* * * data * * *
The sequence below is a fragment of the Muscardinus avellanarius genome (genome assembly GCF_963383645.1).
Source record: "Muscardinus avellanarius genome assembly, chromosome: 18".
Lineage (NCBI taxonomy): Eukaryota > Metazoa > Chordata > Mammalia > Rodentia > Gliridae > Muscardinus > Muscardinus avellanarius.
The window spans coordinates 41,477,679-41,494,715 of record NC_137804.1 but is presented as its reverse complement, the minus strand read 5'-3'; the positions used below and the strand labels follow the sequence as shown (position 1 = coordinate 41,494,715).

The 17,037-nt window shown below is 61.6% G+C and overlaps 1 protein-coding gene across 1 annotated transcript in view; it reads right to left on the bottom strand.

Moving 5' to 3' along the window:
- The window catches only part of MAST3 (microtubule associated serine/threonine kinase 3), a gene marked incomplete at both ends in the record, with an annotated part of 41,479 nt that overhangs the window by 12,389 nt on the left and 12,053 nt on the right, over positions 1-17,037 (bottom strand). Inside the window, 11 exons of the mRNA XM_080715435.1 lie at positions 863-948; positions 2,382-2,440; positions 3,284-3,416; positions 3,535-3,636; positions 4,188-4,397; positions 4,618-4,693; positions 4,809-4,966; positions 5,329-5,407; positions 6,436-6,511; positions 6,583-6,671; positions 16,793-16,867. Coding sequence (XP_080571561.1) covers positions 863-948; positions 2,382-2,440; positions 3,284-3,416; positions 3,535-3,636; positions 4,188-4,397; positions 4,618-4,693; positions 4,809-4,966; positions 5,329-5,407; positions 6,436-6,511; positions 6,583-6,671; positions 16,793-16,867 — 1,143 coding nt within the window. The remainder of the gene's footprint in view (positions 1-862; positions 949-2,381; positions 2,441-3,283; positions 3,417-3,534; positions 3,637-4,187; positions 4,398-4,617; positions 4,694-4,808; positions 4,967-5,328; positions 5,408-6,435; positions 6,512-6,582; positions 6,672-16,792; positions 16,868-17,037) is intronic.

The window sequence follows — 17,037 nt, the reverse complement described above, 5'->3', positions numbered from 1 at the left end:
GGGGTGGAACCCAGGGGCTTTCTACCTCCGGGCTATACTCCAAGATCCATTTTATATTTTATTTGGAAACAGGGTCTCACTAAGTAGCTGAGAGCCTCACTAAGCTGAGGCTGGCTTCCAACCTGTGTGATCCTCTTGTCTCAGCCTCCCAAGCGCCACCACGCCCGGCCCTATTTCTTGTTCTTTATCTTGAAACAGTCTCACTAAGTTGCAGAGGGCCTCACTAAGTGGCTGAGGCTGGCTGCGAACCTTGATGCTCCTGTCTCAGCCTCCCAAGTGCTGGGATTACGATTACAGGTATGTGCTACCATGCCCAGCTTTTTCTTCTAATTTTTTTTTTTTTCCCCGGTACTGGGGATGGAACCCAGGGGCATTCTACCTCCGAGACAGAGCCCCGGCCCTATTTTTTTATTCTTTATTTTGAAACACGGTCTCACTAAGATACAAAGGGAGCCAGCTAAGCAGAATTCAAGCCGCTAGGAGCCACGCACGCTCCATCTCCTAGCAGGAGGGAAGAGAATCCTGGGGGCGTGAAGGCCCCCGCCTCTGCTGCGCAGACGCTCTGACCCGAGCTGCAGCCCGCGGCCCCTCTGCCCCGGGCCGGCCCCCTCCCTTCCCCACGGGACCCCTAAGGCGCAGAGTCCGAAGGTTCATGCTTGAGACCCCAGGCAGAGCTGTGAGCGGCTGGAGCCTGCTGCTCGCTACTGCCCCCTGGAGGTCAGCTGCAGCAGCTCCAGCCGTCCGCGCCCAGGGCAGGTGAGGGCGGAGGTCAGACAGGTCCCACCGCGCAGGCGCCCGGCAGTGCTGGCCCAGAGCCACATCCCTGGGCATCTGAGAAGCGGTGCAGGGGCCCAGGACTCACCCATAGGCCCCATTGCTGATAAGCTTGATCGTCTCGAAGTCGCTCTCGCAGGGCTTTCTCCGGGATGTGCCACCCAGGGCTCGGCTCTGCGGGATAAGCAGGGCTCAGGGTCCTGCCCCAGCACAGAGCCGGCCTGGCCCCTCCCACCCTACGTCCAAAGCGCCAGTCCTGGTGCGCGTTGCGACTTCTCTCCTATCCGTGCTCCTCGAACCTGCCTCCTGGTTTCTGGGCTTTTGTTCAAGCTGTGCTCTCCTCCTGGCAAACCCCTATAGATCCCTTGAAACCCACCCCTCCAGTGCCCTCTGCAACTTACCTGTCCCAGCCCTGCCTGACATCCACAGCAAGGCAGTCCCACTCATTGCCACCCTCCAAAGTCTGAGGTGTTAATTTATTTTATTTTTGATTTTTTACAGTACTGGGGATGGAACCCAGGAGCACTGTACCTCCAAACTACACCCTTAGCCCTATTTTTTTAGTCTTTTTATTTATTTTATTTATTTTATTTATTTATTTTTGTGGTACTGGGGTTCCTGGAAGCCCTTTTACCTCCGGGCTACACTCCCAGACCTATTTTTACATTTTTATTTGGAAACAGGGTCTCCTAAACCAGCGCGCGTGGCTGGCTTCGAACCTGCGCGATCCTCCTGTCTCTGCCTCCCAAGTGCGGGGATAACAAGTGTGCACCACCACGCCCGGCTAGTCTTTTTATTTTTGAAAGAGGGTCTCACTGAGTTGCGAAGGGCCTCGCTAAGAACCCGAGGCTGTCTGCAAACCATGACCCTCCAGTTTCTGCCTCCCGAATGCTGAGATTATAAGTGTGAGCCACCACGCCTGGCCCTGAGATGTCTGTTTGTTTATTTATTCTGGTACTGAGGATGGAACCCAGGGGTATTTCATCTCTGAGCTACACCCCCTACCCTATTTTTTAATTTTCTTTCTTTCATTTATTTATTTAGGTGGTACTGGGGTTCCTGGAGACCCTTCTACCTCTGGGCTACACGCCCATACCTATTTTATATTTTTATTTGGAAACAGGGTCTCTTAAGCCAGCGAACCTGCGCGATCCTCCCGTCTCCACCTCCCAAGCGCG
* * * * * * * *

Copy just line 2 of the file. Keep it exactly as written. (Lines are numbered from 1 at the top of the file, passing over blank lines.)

Source record: "Muscardinus avellanarius genome assembly, chromosome: 18".